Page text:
Twilight Saga fans are a common target for malicious hackers. In April 2011, we saw a Twilight game scam spread virally on Facebook, and similar scams have accompanied every movie in the series.
The next movie in the series, The Twilight Saga: Breaking Dawn (Part 1) should hit cinemas on Nov.18.Norton‘s experts expect to see even more Twilight-related malware, scams and spam as the excitement around the movie grows.
The thinking behind Ryan Pendleton’s fun shot is to show how sometimes gadgets can enslave their owners. Although as a self-confessed iProduct fan, Pendleton says he “happily succumbs” to such enslavement.
Volunteer videographers around the world are shooting footage Friday for the second “One Day On Earth” documentary, which aims to capture the world in moving pictures. The filming was intentionally chosen for 11/11/11 because it’s such a memorable date, much like last year’s date 10/10/10. ~ Dean Kosage
One Day On Earth is an entirely crowdsourced project. Anyone, anywhere in the world can join. Its website, at the center of the operation, has many social layers — members can share updates and photos, blog and connect with others. The project functions in a close partnership with Vimeo.
One Day On Earth partner organization, the UN Development Programme, has deployed cameras for filming with its teams in more than 120 countries, in locations including Mogadishu, Jerusalem, Colombia and Liberia. Boaz Paldi, head of UNDP’s video unit, revealed they’ve thus far captured footage of Haitian President Michel Martelly clearing rubble in an IDP camp in Port au Prince and a women’s empowerment project in Herat, Afghanistan. Paldi shared this, filming on the ground in Afghanistan:
“Had a great day in the field, filming a women empowerment story. As we hit the road from Herat to Adreskan district in Western Afghanistan, we felt a tad deflated upon receiving a DSS call to be extra careful since “there is information of a credible threat of suicide bombing in Herat”. Once at the field location, we were quickly able to put it all behind as we witnessed and captured on camera an amazing ‘ordinary’ woman accomplishing a lot in a diehard male bastion.”
A worldwide premiere of the 2010 documentary will take place in late February 2012 in partnership with UNDP. If you were going to capture one thing happening on earth 11/11/11 to include in the documentary, what would it be?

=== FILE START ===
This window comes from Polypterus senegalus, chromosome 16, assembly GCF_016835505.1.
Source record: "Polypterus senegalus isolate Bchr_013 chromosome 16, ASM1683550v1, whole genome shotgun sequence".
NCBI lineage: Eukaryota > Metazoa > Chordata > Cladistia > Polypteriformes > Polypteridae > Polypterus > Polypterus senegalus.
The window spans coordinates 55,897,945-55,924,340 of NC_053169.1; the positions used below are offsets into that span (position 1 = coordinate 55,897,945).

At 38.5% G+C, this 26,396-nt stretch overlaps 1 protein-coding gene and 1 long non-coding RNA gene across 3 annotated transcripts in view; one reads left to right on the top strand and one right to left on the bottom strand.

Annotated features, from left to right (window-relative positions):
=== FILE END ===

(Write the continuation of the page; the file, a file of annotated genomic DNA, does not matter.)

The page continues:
Google has acquired Katango, a startup that has developed advance people-sorting algorithms, in order to improve the quality of Google+ Circles. It’s a perfect time to join and make Circles smarter for millions of people.” ~ Dean Kosage
“Katango was founded a little over a year ago to develop social algorithms that improve people’s online social interaction,” the company said in an announcement. “We’re excited to join the Google+ team and carry on fulfilling that mission. Google+ is seeing tremendous momentum.
Katango, previously known as CafeBots, was the first company funded by the Kleiner Perkins sFund. Earlier this year, the company launched an iPhone app to make it easier to message groups of people across Facebook, email and SMS.
The company’s strength is in its algorithms for social organization. Katango uses social cues to group a user’s friends and colleagues. Its technology is significantly more advanced than the code behind Facebook’s Smart Lists.
Google could well use that technology to improve its social network. Circles, the Google+ feature that lets users share content with different groups such as friends, family or colleagues, is central to Google+’s design. But sorting friends into circles is a tedious affair. Katango should make that process far less painful.
“We were impressed by the Katango team’s innovative approach to making your social circles smarter, and we think they’ll be a great addition to the Google+ team,”.
We have a few screenshots of what Katango was working on before the acquisition. Check them out and let us know what you think of Google’s newest purchase in the comments.
Check them out and let us know what you think of Google’s newest purchase: